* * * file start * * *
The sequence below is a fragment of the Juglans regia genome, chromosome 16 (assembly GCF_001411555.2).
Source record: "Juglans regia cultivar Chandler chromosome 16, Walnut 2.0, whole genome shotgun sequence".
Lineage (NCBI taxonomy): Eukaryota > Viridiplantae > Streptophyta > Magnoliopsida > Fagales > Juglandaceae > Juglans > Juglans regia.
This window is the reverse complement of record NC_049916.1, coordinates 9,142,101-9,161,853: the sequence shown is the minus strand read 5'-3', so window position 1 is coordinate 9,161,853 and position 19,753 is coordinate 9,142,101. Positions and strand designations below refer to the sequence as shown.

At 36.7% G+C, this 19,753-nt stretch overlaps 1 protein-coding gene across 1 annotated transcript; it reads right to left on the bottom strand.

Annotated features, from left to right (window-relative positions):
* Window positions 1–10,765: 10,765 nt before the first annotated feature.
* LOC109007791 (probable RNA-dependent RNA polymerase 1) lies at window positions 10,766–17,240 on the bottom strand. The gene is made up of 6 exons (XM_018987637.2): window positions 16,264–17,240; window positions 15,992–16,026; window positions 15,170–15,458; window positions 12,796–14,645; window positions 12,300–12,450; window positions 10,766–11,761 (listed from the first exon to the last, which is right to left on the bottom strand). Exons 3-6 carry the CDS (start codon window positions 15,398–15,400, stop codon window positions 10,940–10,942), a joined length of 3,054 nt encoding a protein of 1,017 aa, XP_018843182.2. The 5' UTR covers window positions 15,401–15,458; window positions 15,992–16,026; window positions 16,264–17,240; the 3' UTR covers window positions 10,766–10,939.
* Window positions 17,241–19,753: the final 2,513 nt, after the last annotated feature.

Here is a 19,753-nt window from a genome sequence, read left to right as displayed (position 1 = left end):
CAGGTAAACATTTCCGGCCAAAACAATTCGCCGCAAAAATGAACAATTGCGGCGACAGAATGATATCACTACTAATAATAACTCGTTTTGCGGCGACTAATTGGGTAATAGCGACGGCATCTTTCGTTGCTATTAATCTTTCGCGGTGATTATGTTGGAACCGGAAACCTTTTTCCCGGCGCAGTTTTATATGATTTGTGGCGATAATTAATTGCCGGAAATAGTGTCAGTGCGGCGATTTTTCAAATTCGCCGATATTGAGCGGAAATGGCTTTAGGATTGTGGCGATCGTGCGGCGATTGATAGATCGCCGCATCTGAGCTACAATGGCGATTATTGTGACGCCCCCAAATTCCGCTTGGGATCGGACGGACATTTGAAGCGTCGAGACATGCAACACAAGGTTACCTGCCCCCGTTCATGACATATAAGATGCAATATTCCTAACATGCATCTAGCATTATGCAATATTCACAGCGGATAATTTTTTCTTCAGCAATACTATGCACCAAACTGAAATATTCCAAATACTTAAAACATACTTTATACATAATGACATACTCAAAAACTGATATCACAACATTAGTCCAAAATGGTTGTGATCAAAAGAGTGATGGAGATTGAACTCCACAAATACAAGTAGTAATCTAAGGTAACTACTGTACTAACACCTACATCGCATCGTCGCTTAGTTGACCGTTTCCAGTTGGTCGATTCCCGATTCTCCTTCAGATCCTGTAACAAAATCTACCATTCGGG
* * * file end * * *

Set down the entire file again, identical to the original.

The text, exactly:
The sequence below is a fragment of the Juglans regia genome, chromosome 16 (assembly GCF_001411555.2).
Source record: "Juglans regia cultivar Chandler chromosome 16, Walnut 2.0, whole genome shotgun sequence".
Lineage (NCBI taxonomy): Eukaryota > Viridiplantae > Streptophyta > Magnoliopsida > Fagales > Juglandaceae > Juglans > Juglans regia.
This window is the reverse complement of record NC_049916.1, coordinates 9,142,101-9,161,853: the sequence shown is the minus strand read 5'-3', so window position 1 is coordinate 9,161,853 and position 19,753 is coordinate 9,142,101. Positions and strand designations below refer to the sequence as shown.

At 36.7% G+C, this 19,753-nt stretch overlaps 1 protein-coding gene across 1 annotated transcript; it reads right to left on the bottom strand.

Annotated features, from left to right (window-relative positions):
* Window positions 1–10,765: 10,765 nt before the first annotated feature.
* LOC109007791 (probable RNA-dependent RNA polymerase 1) lies at window positions 10,766–17,240 on the bottom strand. The gene is made up of 6 exons (XM_018987637.2): window positions 16,264–17,240; window positions 15,992–16,026; window positions 15,170–15,458; window positions 12,796–14,645; window positions 12,300–12,450; window positions 10,766–11,761 (listed from the first exon to the last, which is right to left on the bottom strand). Exons 3-6 carry the CDS (start codon window positions 15,398–15,400, stop codon window positions 10,940–10,942), a joined length of 3,054 nt encoding a protein of 1,017 aa, XP_018843182.2. The 5' UTR covers window positions 15,401–15,458; window positions 15,992–16,026; window positions 16,264–17,240; the 3' UTR covers window positions 10,766–10,939.
* Window positions 17,241–19,753: the final 2,513 nt, after the last annotated feature.

Here is a 19,753-nt window from a genome sequence, read left to right as displayed (position 1 = left end):
CAGGTAAACATTTCCGGCCAAAACAATTCGCCGCAAAAATGAACAATTGCGGCGACAGAATGATATCACTACTAATAATAACTCGTTTTGCGGCGACTAATTGGGTAATAGCGACGGCATCTTTCGTTGCTATTAATCTTTCGCGGTGATTATGTTGGAACCGGAAACCTTTTTCCCGGCGCAGTTTTATATGATTTGTGGCGATAATTAATTGCCGGAAATAGTGTCAGTGCGGCGATTTTTCAAATTCGCCGATATTGAGCGGAAATGGCTTTAGGATTGTGGCGATCGTGCGGCGATTGATAGATCGCCGCATCTGAGCTACAATGGCGATTATTGTGACGCCCCCAAATTCCGCTTGGGATCGGACGGACATTTGAAGCGTCGAGACATGCAACACAAGGTTACCTGCCCCCGTTCATGACATATAAGATGCAATATTCCTAACATGCATCTAGCATTATGCAATATTCACAGCGGATAATTTTTTCTTCAGCAATACTATGCACCAAACTGAAATATTCCAAATACTTAAAACATACTTTATACATAATGACATACTCAAAAACTGATATCACAACATTAGTCCAAAATGGTTGTGATCAAAAGAGTGATGGAGATTGAACTCCACAAATACAAGTAGTAATCTAAGGTAACTACTGTACTAACACCTACATCGCATCGTCGCTTAGTTGACCGTTTCCAGTTGGTCGATTCCCGATTCTCCTTCAGATCCTGTAACAAAATCTACCATTCGGG